Signaling efficacy drives the evolution of larger sexual ornaments by sexual selection

Samuel J. Tazzyman, Yoh Iwasa, Andrew Pomiankowski

Research output: Contribution to journalArticlepeer-review

23 Citations (Scopus)


Why are there so few small secondary sexual characters? Theoretical models predict that sexual selection should lead to reduction as often as exaggeration, and yet we mainly associate secondary sexual ornaments with exaggerated features such as the peacock's tail. We review the literature on mate choice experiments for evidence of reduced sexual traits. This shows that reduced ornamentation is effectively impossible in certain types of ornamental traits (behavioral, pheromonal, or color-based traits, and morphological ornaments for which the natural selection optimum is no trait), but that there are many examples of morphological traits that would permit reduction. Yet small sexual traits are very rarely seen. We analyze a simple mathematical model of Fisher's runaway process (the null model for sexual selection). Our analysis shows that the imbalance cannot be wholly explained by larger ornaments being less costly than smaller ornaments, nor by preferences for larger ornaments being less costly than preferences for smaller ornaments. Instead, we suggest that asymmetry in signaling efficacy limits runaway to trait exaggeration.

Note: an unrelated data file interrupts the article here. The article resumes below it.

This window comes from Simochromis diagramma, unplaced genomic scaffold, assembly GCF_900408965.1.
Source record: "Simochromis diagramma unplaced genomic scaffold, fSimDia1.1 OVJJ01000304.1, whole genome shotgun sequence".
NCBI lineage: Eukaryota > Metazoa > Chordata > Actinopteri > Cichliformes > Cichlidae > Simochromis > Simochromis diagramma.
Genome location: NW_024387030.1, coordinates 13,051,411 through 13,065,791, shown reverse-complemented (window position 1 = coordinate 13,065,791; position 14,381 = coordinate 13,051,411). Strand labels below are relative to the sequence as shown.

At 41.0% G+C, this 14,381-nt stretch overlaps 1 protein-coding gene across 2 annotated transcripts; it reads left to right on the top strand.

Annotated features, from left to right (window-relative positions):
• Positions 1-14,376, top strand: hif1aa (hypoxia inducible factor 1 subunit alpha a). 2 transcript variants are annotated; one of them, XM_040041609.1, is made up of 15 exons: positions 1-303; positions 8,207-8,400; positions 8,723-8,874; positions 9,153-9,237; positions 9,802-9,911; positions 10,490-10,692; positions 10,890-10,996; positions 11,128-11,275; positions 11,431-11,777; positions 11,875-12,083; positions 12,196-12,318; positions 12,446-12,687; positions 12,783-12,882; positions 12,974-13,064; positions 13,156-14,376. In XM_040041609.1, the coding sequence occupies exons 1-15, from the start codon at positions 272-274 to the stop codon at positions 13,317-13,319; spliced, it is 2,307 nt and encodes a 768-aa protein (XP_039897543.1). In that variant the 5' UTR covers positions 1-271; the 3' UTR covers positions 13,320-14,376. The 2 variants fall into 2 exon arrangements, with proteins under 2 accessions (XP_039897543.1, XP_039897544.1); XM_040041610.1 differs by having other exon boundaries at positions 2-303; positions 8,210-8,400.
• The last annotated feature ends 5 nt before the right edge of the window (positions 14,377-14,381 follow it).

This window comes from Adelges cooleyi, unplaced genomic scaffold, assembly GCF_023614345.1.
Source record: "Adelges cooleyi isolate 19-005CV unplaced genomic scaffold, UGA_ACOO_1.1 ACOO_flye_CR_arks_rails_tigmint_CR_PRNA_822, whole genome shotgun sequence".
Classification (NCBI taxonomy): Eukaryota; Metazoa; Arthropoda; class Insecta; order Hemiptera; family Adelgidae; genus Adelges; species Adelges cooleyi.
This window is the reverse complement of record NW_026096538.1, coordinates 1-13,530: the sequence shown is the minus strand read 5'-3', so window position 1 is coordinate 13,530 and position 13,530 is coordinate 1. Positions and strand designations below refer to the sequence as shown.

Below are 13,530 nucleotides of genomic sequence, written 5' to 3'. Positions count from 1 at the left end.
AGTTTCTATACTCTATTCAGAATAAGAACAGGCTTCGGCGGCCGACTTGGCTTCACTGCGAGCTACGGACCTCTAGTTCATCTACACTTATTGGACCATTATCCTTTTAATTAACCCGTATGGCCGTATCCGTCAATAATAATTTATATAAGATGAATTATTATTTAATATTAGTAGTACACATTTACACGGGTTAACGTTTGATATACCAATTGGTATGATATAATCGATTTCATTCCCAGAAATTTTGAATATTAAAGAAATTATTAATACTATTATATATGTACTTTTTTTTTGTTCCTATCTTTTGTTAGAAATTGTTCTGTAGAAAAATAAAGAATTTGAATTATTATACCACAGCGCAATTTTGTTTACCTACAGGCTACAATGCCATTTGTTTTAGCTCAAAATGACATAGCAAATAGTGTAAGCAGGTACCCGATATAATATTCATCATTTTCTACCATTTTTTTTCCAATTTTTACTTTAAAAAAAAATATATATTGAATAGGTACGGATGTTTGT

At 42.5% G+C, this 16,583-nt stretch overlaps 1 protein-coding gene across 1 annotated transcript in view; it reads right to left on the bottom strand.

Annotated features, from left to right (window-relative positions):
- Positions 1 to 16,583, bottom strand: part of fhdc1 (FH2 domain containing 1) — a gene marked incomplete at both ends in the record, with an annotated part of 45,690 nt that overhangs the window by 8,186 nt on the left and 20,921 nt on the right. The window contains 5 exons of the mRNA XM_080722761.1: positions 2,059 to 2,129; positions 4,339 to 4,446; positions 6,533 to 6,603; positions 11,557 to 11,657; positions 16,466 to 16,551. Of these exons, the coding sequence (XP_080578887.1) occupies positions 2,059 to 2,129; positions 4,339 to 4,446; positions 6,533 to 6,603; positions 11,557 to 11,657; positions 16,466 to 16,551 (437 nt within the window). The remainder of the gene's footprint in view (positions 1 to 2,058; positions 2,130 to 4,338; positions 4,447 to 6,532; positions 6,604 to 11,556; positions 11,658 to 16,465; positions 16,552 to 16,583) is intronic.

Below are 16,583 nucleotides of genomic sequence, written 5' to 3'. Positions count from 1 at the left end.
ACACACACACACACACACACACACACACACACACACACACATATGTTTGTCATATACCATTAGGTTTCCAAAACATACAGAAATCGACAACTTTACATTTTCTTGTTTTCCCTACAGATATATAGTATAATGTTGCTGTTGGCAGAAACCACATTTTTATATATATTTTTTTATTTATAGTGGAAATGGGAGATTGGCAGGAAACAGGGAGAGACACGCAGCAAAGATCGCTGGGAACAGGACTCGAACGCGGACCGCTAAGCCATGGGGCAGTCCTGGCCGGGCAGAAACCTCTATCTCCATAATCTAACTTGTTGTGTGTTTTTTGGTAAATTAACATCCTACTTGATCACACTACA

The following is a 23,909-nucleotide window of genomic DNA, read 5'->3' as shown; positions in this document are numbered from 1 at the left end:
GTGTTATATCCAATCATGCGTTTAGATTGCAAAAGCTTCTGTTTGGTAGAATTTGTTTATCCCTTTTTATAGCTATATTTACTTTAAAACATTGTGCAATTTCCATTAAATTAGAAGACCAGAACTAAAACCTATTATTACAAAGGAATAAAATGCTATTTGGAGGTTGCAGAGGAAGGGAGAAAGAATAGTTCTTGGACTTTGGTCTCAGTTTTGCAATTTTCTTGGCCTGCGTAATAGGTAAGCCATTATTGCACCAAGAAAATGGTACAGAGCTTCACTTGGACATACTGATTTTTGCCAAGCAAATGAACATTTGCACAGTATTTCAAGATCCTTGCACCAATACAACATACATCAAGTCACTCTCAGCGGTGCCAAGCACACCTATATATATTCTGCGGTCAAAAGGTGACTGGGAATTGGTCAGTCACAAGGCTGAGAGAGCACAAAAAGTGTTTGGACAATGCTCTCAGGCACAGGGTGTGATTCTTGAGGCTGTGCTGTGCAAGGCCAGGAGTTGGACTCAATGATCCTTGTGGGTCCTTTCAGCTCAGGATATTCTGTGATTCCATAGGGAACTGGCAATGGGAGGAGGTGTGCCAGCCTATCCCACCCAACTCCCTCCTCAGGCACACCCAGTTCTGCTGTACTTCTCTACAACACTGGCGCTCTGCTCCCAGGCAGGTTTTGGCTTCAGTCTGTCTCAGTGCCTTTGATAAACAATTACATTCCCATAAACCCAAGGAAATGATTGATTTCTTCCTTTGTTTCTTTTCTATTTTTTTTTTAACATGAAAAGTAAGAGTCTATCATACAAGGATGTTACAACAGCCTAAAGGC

Original languageEnglish
Pages (from-to)216-229
Number of pages14
Issue number1
Publication statusPublished - Jan 2014

All Science Journal Classification (ASJC) codes

  • Genetics
  • Ecology, Evolution, Behavior and Systematics
  • General Agricultural and Biological Sciences


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